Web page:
Acute chest pain is a major health problem all over the western world. Active approaches are directed towards diagnosis and treatment of potentially life threatening conditions, especially acute coronary syndrome/ischemic heart disease. However, according to the literature, chest pain may also be due to a variety of extra-cardiac disorders including dysfunction of muscles and joints of the chest wall or the cervical and thoracic part of the spine. The diagnostic approaches and treatment options for this group of patients are scarce and formal clinical studies addressing the effect of various treatments are lacking.
We present an ongoing trial on the potential usefulness of chiropractic diagnosis and treatment in patients dismissed from an acute chest pain clinic without a diagnosis of acute coronary syndrome. The aims are to determine the proportion of patients in whom chest pain may be of musculoskeletal rather than cardiac origin and to investigate the decision process of a chiropractor in diagnosing these patients; further, to examine whether chiropractic treatment can reduce pain and improve physical function when compared to advice directed towards promoting self-management, and, finally, to estimate the cost-effectiveness of these procedures. This study will include 300 patients discharged from a university hospital acute chest pain clinic without a diagnosis of acute coronary syndrome or any other obvious cardiac or non-cardiac disease. After completion of the clinic's standard cardiovascular diagnostic procedures, trial patients will be examined according to a standardized protocol including a) a self-report questionnaire; b) a semi-structured interview; c) a general health examination; and d) a specific manual examination of the muscles and joints of the neck, thoracic spine, and thorax in order to determine whether the pain is likely to be of musculoskeletal origin. To describe the patients status with regards to ischemic heart disease, and to compare and indirectly validate the musculoskeletal diagnosis, myocardial perfusion scintigraphy is performed in all patients 2–4 weeks following discharge. Descriptive statistics including parametric and non-parametric methods will be applied in order to compare patients with and without musculoskeletal chest pain in relation to their scintigraphic findings. The decision making process of the chiropractor will be elucidated and reconstructed using the CART method. Out of the 300 patients 120 intended patients with suspected musculoskeletal chest pain will be randomized into one of two groups: a) a course of chiropractic treatment (therapy group) of up to ten treatment sessions focusing on high velocity, low amplitude manipulation of the cervical and thoracic spine, mobilisation, and soft tissue techniques. b) Advice promoting self-management and individual instructions focusing on posture and muscle stretch (advice group). Outcome measures are pain, physical function, overall health, self-perceived treatment effect, and cost-effectiveness.
This study may potentially demonstrate that a chiropractor is able to identify a subset of patients suffering from chest pain predominantly of musculoskeletal origin among patients discharged from an acute chest pain clinic with no apparent cardiac condition. Furthermore knowledge about the benefits of manual treatment of patients with musculoskeletal chest pain will inform clinical decision and policy development in relation to clinical practice.
NCT00462241 and NCT00373828
Several studies have shown that severe spinal deformity and early arthrodesis can adversely affect the development of the spine and thorax by changing their shape and reducing their normal function. This article analyzes the consequences of posterior fusion on the growth of spine, thorax and neural elements in New Zealand white rabbits and compares with similar human data.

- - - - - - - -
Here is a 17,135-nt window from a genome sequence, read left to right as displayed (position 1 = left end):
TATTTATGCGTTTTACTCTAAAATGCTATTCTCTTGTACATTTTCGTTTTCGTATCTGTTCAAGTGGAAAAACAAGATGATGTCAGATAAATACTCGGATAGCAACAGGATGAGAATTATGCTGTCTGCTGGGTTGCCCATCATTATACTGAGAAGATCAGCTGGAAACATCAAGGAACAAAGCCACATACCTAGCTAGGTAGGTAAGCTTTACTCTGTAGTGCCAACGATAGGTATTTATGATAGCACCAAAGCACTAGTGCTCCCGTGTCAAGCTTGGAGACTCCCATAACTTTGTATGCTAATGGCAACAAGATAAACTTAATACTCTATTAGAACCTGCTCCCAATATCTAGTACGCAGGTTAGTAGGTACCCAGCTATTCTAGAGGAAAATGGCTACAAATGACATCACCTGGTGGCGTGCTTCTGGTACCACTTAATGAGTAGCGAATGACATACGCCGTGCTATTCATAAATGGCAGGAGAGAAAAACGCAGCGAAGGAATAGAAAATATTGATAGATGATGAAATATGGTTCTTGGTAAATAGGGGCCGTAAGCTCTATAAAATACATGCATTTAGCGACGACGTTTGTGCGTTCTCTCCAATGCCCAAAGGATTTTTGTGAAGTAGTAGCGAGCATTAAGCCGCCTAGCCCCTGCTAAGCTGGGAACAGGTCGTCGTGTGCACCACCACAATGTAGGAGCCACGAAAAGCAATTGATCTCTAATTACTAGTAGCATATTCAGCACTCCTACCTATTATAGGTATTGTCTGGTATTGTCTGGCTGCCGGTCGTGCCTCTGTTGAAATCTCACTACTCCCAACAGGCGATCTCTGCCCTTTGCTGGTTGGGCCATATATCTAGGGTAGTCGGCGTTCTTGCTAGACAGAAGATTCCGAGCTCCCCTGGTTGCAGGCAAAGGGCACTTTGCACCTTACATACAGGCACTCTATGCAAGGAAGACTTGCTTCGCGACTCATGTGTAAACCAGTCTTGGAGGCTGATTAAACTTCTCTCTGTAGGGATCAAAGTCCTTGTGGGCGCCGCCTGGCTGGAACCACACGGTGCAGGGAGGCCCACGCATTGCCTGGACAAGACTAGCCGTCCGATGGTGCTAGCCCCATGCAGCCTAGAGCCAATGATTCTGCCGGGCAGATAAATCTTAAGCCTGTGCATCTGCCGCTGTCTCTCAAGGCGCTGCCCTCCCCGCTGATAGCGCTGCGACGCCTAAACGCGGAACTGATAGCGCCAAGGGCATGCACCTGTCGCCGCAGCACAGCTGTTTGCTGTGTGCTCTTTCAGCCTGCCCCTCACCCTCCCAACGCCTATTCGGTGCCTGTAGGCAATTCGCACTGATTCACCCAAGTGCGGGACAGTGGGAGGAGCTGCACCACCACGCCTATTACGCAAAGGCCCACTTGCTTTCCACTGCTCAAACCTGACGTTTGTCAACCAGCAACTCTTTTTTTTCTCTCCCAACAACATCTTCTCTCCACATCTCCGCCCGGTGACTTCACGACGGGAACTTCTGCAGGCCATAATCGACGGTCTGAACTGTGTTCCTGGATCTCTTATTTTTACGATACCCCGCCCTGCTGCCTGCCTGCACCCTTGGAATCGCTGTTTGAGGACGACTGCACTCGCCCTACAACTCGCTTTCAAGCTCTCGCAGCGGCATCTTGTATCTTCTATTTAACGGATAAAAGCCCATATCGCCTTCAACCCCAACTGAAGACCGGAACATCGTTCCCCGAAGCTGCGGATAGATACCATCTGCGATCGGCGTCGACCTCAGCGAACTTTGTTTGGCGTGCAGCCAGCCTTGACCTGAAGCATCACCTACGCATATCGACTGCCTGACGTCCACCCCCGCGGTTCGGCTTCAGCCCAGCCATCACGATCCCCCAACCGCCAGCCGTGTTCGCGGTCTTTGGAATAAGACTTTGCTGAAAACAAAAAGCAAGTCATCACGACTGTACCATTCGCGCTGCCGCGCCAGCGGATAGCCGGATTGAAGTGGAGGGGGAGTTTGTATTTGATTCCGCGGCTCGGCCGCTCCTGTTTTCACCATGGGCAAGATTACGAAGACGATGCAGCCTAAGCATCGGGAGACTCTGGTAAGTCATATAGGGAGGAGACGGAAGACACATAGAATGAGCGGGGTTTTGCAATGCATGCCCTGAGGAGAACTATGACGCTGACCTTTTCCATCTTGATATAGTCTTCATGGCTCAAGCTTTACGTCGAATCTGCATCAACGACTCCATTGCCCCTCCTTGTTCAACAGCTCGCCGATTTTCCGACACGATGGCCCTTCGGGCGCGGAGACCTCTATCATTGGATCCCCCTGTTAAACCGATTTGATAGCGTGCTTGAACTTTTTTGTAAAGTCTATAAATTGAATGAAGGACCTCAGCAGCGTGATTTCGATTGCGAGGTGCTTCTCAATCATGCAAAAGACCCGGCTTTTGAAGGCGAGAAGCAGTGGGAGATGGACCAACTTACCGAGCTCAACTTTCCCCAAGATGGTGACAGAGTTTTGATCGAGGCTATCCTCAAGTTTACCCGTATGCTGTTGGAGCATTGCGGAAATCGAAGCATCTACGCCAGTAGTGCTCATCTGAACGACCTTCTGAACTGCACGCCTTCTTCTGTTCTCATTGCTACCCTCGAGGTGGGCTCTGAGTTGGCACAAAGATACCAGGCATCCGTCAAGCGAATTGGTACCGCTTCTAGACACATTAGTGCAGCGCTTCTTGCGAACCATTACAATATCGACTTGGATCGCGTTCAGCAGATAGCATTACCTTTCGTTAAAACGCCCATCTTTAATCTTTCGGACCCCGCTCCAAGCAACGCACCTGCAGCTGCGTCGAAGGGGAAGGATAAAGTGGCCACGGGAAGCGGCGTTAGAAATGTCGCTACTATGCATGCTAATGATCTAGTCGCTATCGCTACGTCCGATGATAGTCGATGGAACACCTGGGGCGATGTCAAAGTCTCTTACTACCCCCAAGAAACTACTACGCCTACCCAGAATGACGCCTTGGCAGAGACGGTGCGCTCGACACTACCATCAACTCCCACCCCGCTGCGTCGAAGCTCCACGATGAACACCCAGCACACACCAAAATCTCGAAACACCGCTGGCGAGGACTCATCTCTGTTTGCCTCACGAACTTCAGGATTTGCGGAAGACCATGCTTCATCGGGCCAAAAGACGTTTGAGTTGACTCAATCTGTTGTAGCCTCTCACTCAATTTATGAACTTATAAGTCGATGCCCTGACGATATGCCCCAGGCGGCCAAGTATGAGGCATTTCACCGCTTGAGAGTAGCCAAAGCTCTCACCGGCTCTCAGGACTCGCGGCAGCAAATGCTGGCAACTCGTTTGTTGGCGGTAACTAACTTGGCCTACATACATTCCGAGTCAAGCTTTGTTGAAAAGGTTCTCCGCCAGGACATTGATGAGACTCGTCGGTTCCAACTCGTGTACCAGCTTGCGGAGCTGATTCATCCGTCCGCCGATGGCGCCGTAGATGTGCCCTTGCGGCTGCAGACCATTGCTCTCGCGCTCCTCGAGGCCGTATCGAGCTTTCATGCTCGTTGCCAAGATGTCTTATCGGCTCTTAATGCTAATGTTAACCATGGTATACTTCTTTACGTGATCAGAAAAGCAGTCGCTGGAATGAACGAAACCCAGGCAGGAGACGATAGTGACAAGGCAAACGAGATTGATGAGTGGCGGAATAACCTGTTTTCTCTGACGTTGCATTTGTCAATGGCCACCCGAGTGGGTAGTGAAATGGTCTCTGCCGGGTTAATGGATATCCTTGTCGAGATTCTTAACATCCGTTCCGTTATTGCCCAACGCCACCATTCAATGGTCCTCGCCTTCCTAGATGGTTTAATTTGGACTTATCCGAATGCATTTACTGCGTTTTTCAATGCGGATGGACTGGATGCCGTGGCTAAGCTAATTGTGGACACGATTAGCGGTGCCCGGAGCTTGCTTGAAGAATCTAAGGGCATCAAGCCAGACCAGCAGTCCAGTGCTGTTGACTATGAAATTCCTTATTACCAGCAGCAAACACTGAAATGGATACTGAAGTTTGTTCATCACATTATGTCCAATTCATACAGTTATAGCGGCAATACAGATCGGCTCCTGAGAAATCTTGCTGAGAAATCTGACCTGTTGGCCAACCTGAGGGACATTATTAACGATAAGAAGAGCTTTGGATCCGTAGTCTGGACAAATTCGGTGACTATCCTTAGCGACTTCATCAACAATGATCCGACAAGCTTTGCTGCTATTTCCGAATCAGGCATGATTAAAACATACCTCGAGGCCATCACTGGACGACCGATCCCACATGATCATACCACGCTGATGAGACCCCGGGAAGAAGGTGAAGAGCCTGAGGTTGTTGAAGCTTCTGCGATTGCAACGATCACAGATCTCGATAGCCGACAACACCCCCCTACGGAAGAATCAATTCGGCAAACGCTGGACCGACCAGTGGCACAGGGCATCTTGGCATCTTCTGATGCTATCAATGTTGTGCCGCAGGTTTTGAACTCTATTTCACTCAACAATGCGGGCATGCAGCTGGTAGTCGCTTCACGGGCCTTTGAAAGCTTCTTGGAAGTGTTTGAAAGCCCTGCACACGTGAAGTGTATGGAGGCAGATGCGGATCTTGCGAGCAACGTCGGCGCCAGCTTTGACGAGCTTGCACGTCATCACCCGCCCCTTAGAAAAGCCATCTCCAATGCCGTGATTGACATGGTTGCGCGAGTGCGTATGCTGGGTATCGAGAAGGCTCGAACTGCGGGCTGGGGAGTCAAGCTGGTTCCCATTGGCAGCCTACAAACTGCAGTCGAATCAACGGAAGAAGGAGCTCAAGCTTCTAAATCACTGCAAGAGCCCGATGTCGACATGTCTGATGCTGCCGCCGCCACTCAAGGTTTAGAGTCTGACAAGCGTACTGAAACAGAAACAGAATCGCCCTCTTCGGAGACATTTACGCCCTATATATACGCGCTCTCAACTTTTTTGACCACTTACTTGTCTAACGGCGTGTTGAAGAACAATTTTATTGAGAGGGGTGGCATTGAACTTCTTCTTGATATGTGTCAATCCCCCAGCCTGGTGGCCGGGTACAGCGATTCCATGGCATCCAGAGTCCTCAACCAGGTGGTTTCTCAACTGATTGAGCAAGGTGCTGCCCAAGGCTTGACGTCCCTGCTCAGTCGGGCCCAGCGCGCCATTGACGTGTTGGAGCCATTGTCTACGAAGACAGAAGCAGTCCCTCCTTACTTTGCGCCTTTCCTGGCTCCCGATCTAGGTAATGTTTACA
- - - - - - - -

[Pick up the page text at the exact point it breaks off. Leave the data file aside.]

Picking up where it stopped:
Materials and Methods:
The first section of the article analyzes the consequences of T1-T6 dorsal arthrodesis on the growth of the spine, sternum, thorax volume and neural elements in 12 prepubertal female New Zealand white rabbits, through a study of CT scans and histology specimens. The second part, evaluates thoracic dimensions in 21 children with spinal arthrodesis for treatment of deformity performed prior to nine years of age.
Dorsal arthrodesis in prepubertal rabbits changes thoracic growth patterns. In operated rabbits thoracic depth grows more slowly than thoracic width. The sternum as well as length of thoracic vertebral bodies in the spinal segment T1-T6 show reduced growth. Children undergoing spinal arthrodesis before nine years of age were noted to have shortened height, short trunk and disproportionate body habitus at skeletal maturity. Observed spine height and chest dimension values were reduced compared to the expected norms. The ratio between chest width and chest depth was below normal values.
The first part of the study shows that thoracic dorsal arthrodesis in prepubertal New Zealand white rabbit influences thoracic, spine growth and affects the shape of pseudo unipolar neurons of the dorsal root ganglia. The second part demonstrates that children treated before nine years of age have significantly reduced spine height and thoracic dimensions. The thorax becomes elliptical as chest depth grows less than chest width. Both experimental and clinical findings contribute to explain reduced chest growth and subsequent thoracic growth disturbance in patients treated with early arthrodesis.
Dorsal arthrodesis; thorax and spine growth; dorsal root ganglia; prepubertal rabbits; skeletal maturity
There is little literature describing the use of manual therapy performed on athletes. It was our purpose to document the usage of a sports chiropractic manual therapy intervention within a RCT by identifying the type, amount, frequency, location and reason for treatment provided. This information is useful for the uptake of the intervention into clinical settings and to allow clinicians to better understand a role that sports chiropractors offer.
All treatment rendered to 29 semi-elite Australian Rules footballers in the sports chiropractic intervention group of an 8 month RCT investigating hamstring and lower-limb injury prevention was recorded. Treatment was pragmatically and individually determined and could consist of high-velocity, low-amplitude (HVLA) manipulation, mobilization and/or supporting soft tissue therapies. Descriptive statistics recorded the treatment rendered for symptomatic or asymptomatic benefit, delivered to joint or soft tissue structures and categorized into body regions. For the joint therapy, it was recorded whether treatment consisted of HVLA manipulation, HVLA manipulation and mobilization, or mobilization only. Breakdown of the HVLA technique was performed.
A total of 487 treatments were provided (mean 16.8 consultations/player) with 64% of treatment for asymptomatic benefit (73% joint therapies, 57% soft tissue therapies). Treatment was delivered to approximately 4 soft tissue and 4 joint regions each consultation. The most common asymptomatic regions treated with joint therapies were thoracic (22%), knee (20%), hip (19%), sacroiliac joint (13%) and lumbar (11%). For soft tissue therapies it was gluteal (22%), hip flexor (14%), knee (12%) and lumbar (11%). The most common symptomatic regions treated with joint therapies were lumbar (25%), thoracic (15%) and hip (14%). For soft tissue therapies it was gluteal (22%), lumbar (15%) and posterior thigh (8%). Of the joint therapy, 56% was HVLA manipulation only, 36% high-HVLA and mobilization and 9% mobilization only. Of the HVLA manipulation, 63% was manually performed and 37% mechanically assisted.
The intervention applied was multimodal and multi-regional. Most treatment was for asymptomatic benefit, particularly for joint based therapies, which consisted largely of HVLA manipulation techniques. Most treatment was applied to non-local hamstring structures, in particular the knee, hip, pelvis and spine.